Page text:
Interestingly enough, Creekstone Farms sued the FDA for preventing them from using testing kits on all of their cows. The District of Columbia Court of Appeals essentially found that it was the government’s job to test the cows and the use of these testing kits should be regulated by the USDA. So based on this case, farms and ranches aren’t allowed to test their own cows for Mad Cow. Smaller industries suspect the main reason that the USDA fought so hard to prevent people from testing their own cows was because of pressure from the large industrial-scale ranches who didn’t want to have to compete with the smaller farms who could test each cow.
 
Bloomberg Business Week Reported in a recent article that the USDA tests less than 0.1 percent of the entire US cattle heard for mad cow, that’s about 40,000 cows a year.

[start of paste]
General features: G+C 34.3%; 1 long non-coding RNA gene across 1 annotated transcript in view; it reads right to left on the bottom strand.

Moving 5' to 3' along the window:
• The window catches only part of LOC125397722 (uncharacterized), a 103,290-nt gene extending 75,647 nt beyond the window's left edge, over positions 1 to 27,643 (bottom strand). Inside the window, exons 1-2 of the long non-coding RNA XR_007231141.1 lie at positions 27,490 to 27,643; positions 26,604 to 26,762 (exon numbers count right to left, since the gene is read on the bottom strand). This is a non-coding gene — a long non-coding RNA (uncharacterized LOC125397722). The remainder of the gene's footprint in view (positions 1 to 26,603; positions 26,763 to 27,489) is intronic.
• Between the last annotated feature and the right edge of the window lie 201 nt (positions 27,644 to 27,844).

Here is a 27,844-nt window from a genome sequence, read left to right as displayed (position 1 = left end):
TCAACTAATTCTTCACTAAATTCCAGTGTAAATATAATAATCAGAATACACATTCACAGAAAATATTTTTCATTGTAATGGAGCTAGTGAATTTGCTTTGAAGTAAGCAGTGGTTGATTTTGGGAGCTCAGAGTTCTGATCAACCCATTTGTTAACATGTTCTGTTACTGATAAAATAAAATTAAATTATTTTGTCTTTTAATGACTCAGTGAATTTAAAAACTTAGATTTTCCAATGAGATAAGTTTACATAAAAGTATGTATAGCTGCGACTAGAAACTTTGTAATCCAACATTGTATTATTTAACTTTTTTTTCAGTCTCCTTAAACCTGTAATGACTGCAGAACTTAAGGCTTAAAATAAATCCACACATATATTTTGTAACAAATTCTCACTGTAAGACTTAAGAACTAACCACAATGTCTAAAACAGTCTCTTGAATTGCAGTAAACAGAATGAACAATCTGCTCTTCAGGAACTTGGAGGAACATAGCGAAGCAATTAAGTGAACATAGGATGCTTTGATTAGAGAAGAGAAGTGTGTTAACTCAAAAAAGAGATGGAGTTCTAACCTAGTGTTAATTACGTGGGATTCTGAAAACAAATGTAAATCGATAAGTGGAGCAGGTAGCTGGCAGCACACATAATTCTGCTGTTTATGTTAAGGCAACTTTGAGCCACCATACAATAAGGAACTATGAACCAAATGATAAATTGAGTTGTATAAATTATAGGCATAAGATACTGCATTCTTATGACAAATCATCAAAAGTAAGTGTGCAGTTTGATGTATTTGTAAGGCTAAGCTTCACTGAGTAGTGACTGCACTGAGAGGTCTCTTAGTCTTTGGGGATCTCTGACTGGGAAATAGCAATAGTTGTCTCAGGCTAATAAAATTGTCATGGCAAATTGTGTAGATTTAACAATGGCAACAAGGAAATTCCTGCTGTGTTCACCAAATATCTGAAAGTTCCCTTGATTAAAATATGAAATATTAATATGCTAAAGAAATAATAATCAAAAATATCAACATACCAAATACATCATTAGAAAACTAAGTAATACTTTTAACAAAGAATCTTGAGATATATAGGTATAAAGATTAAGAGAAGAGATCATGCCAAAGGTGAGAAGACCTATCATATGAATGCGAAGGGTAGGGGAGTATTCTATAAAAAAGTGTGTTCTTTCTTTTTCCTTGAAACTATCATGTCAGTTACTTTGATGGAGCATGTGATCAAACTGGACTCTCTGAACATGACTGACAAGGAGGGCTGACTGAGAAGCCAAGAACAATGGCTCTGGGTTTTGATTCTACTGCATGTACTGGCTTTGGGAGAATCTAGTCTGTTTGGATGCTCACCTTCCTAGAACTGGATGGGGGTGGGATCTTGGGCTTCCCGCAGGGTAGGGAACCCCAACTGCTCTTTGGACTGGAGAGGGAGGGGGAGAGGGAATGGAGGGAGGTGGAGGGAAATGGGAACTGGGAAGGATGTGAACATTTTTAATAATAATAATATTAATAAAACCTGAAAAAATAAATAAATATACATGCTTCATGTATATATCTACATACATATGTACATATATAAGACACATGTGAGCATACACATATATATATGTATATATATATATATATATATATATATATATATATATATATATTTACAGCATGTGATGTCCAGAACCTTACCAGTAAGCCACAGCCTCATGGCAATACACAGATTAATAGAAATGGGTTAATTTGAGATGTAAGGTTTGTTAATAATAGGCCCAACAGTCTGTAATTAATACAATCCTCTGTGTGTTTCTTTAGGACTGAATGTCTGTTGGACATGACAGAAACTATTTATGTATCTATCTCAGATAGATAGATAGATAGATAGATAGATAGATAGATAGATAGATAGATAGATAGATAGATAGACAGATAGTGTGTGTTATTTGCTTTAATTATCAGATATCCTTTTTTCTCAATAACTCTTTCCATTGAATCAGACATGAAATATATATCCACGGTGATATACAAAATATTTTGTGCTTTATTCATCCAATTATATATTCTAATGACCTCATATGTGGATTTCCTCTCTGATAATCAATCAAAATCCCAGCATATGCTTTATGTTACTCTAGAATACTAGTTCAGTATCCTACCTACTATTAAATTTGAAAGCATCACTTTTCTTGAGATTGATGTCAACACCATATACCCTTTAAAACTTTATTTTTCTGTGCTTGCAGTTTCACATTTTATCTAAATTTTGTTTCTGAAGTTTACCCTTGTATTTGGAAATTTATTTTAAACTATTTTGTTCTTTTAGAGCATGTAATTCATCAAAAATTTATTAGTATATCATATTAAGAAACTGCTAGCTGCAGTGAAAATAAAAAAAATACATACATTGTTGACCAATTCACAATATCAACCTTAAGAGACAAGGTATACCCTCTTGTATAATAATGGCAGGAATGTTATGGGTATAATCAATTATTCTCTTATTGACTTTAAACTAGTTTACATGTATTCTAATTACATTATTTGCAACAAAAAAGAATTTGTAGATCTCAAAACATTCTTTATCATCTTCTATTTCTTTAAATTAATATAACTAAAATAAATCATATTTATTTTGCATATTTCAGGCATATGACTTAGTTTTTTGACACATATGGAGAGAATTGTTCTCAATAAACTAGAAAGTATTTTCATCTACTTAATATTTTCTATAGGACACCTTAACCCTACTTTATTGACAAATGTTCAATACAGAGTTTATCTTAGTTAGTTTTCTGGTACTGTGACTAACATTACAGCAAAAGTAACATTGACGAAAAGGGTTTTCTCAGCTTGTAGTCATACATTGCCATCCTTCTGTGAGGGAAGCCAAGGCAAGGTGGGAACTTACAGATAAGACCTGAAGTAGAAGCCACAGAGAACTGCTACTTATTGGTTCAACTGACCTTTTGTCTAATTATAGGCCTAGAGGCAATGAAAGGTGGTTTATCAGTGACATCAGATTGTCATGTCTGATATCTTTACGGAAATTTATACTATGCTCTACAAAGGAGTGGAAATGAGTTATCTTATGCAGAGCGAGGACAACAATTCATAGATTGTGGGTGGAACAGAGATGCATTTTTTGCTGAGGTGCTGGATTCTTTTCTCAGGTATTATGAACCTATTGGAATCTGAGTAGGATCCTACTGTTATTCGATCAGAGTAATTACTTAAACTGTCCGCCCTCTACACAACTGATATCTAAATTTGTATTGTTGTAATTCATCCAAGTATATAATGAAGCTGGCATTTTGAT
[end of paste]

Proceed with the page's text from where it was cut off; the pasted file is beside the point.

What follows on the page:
So yeah, whether or not it’s reasonable to be a little concerned, it still makes me wonder whether or not my beef is all that safe to eat.
 
Still, there are things that we can do to minimize our risk. One thing I found interesting that some countries report a zero infection rate for mad cow. Brazil, Argentina, Australia, Uruguay and New Zealand apparently produce these disease free cows and one thing these countries have in common is that their cows mostly feed on grass in open pastures. Elsewhere, US included, cows are fed a diet of soy, corn, as well as possibly some other crap. Grass is the natural food of the cow, but soy is cheaper. Cows fed a diet of soy oftentimes have to be supplemented with vitamins and antibiotics in order to prevent illness and malnutrition.
 
So it seems the best thing we can for ourselves do is buy cows that are grass-fed and raised open pastures. It’s generally more expensive but after this I think I’d be willing to eat less beef knowing that the beef I’m eating is probably better for me. Of course, we can also demand that our government get it together and test our cows more, but I suppose it’s pretty hard to them to hear with all that money that the big food industries are shoving into their ears. You can decide whether or not it’s important enough to get angry about.
 
Me? Well, let me just say that Mad Cow isn’t exactly funny for me anymore.
 
Special Thanks To Cara Locklin for making sure my science was legit.